A brisk breeze pushed through the hatchway, cooling her sunburned cheeks. Saltwater lapped at the hull. A mariner’s lullaby. She smiled, pondering her perfect life. No people. No stress. Just the occasional storm, and sojourns to the mainland for provisions. Just as her tired eyes closed, violent knocking and shouting erupted on her starboard side…

(Stories need only touch on this topic in some way to qualify.)

Eddie Critzer turned his sun reddened face toward the hatchway of the Zaca, closed his eyes as a cooling breeze swept into the houseboat’s cabin, and congratulated himself on being dead.

Eddie was presumed lost at sea when his Cessna failed to reach San Juan on what should have been an uncomplicated flight from Sarasota. While the search and rescue operation had failed to turn up any wreckage in the expanse of water between Florida and Puerto Rico, authorities were positive that Critzer had plunged to his death somewhere in those vast cerulean waters. There was, simply, no other explanation.

Eddie smiled as he settled into his hammock, sipped a glass of high-grade single malt and recalled the well publicized efforts of the authorities to connect him to a manufactured disappearance. They’d analyzed his finances, interviewed his employees and the clients of his contracting business, and examined the books, but found no improprieties. They’d spent hours talking with Dolores, his wife of twenty years, but came away with nothing but a portrait of a comfortable and happy marriage.

After six months they had pronounced him dead. A memorial service had been held at the Presbyterian church, after which a tearful Dolores had returned to their gated-community home a grieving but wealthy widow.

Of course, it had taken Eddie several years to put it all into place. You don’t just choose a new name and a new home, open a bank account and start your life over as someone else. At least, not if you want to get away with it. No, it had been done piecemeal, with Eddie constructing his identity as John Eliot – he liked the manly sound of the name – on the indolent but administratively independent island of Virgen Magra. It was here that he was able to funnel cash into a bank with no reporting requirements, until he had socked away enough to last him the rest of his life.

Pushing with his forefinger against a bulkhead, Eddie got the hammock moving in time with the water lapping at the hull of the Zaca. The name, he’d heard, was Samoan for “peace,” which is precisely what he wanted. The IRS and the whole goddamned American fascist nanny state could kiss his ass, for he, Eddie Critzer, was a free man. Oh. And Dolores, his lovely wife of twenty years. No more Dolores – carping, nagging Dolores with her long, tantalizing, yet eternally closed legs. Now, John Eliot screwed a warm, chestnut brown woman on Virgen Magra four times a week, no strings attached. He was, at last, answerable to no one except the occasional storm that cuffed his island anchorage.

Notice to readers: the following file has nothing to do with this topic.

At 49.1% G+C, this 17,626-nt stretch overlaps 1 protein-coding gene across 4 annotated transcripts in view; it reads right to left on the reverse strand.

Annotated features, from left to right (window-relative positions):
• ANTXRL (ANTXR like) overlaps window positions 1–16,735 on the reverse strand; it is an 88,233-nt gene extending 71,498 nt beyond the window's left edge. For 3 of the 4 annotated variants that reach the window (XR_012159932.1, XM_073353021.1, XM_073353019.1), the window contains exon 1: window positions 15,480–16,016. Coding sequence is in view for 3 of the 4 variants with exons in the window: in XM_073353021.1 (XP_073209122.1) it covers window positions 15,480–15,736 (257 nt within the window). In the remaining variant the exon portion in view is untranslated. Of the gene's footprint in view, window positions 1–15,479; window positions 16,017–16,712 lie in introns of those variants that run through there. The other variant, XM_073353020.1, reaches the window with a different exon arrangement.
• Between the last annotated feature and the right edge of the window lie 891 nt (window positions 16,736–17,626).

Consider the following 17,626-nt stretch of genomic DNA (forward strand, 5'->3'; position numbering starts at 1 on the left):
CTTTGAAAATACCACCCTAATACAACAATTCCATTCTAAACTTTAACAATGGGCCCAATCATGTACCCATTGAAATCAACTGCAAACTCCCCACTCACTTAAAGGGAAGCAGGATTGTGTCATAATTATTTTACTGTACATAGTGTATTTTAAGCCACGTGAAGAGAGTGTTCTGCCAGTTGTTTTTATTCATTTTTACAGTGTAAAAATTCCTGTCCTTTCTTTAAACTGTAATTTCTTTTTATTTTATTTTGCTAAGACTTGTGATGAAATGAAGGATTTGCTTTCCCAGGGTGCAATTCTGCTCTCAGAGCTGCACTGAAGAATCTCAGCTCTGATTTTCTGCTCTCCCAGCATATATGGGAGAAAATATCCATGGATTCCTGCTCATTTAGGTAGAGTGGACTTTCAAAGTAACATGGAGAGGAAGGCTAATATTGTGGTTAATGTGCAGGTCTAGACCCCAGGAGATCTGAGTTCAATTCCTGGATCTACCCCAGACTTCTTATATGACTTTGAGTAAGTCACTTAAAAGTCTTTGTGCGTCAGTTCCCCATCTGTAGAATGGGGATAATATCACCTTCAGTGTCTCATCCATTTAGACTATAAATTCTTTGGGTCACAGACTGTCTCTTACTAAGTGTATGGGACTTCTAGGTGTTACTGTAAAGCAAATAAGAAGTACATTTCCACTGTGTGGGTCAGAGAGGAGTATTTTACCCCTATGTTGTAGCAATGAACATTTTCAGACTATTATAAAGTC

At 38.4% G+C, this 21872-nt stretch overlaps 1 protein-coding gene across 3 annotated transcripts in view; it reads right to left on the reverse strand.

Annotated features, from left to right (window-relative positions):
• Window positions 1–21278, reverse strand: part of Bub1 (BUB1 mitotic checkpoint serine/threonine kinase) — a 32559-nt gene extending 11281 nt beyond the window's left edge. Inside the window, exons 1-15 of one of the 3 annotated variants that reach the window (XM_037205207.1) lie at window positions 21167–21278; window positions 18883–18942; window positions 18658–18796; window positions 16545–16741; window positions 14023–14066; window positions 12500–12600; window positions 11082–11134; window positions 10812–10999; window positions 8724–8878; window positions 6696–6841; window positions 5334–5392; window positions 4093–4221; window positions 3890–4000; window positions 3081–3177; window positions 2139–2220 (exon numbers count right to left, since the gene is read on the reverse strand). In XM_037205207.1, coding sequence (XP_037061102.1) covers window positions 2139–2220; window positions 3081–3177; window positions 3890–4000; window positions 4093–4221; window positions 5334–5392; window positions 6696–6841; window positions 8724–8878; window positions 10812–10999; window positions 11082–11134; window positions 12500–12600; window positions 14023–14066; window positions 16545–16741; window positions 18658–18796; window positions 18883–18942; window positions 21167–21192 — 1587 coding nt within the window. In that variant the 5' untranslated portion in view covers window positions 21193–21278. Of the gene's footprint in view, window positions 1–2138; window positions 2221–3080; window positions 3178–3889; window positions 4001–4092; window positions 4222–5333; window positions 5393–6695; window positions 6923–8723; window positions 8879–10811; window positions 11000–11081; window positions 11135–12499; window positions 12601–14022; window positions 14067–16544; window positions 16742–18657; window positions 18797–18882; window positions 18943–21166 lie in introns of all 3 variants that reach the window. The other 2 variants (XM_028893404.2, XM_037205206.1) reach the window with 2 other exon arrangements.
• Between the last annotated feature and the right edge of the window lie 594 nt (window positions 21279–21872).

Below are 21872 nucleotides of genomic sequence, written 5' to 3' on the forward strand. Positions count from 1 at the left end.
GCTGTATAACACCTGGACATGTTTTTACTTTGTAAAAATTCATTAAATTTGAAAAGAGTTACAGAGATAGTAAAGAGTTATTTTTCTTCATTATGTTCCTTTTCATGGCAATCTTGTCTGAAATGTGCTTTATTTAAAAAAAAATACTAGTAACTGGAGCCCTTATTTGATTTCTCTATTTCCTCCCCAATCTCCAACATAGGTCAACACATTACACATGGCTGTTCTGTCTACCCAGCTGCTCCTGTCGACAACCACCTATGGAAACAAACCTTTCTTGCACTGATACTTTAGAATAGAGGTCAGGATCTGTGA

Eddie balanced the glass of Scotch on his chest and closed his eyes. No sooner had naked, chestnut brown Anya begun to ooze into his mind, than a violent knocking on the starboard side of the Zaca jerked Eddie awake. He swung out of the hammock, catching the glass of Scotch before it hit the deck of his cabin, and produced a Glock 26 from the holster at his waist. Even heaven could hold its horrors, and Eddie was rarely without the powerful black handgun.

He pushed through the hatchway and stepped onto the Zaca’s deck. To starboard sat a yacht, white and shining, with an Australian flag painted on the hull. A large, sunburned man in flowered swimming trunks stood on the deck, grinning until he saw the pistol in Critzer’s hand.

“Hold on, mate,” he said, pointing at the Glock, “no need for that. We just put in and didn’t mean to run up against you. Just trying to come alongside, but I cut it too sharp. No harm done?”

Eddie examined the side of the Zaca.

“No harm done,” he said, holstering the Glock. “What’re you doing at Virgen Magra?”

“The little woman and me are taking a cruise of the islands,” said the Aussie. “Never been to this one. You live here, mate?”

Eddie nodded. “On my boat, here in the harbor.”

“Hon!” cried the Aussie. “Come on up here!” To Eddie he said, with a wink, “My sheila’s getting back into her clothes. She’s not in ’em much when we’re on these little cruises. Something about the water, I reckon…the rockin’ motion or something. Lord, it gets her going.”

She trotted up the yacht’s companionway, jiggling inside a purple bikini and holding a wide-brimmed straw hat on top of her strawberry blonde hair. She hurried to the Australian’s side and took him by one of his beefy arms.

“Hon, this is – didn’t catch your name, mate.”

“John Eliot.”

“John, this is my gal, Dolores. Lost her husband in a plane crash about a year ago, didn’t you, hon? Course, she and me was an item long before that, wasn’t we, hon?”

Dolores released the Aussie’s arm and hurried back down the yacht’s companionway. The big Aussie laughed.

“She’s bashful about that,” he said to Eddie, who stared after Dolores. “Guess I shouldn’t bring it up, but what the hell? Her husband was a jerk, and on my trips to Florida we used to shag daylights out of each other. When he crashed over the ocean, and they declared him dead, Dolores and me took up full time.”

The first bullet hit the Aussie squarely in the chest. The second one punched through his jaw. Eddie leaped onto the yacht and paused at the top of the companionway, tightening his grip on the Glock.

He started down the stairs, and congratulated himself on being dead.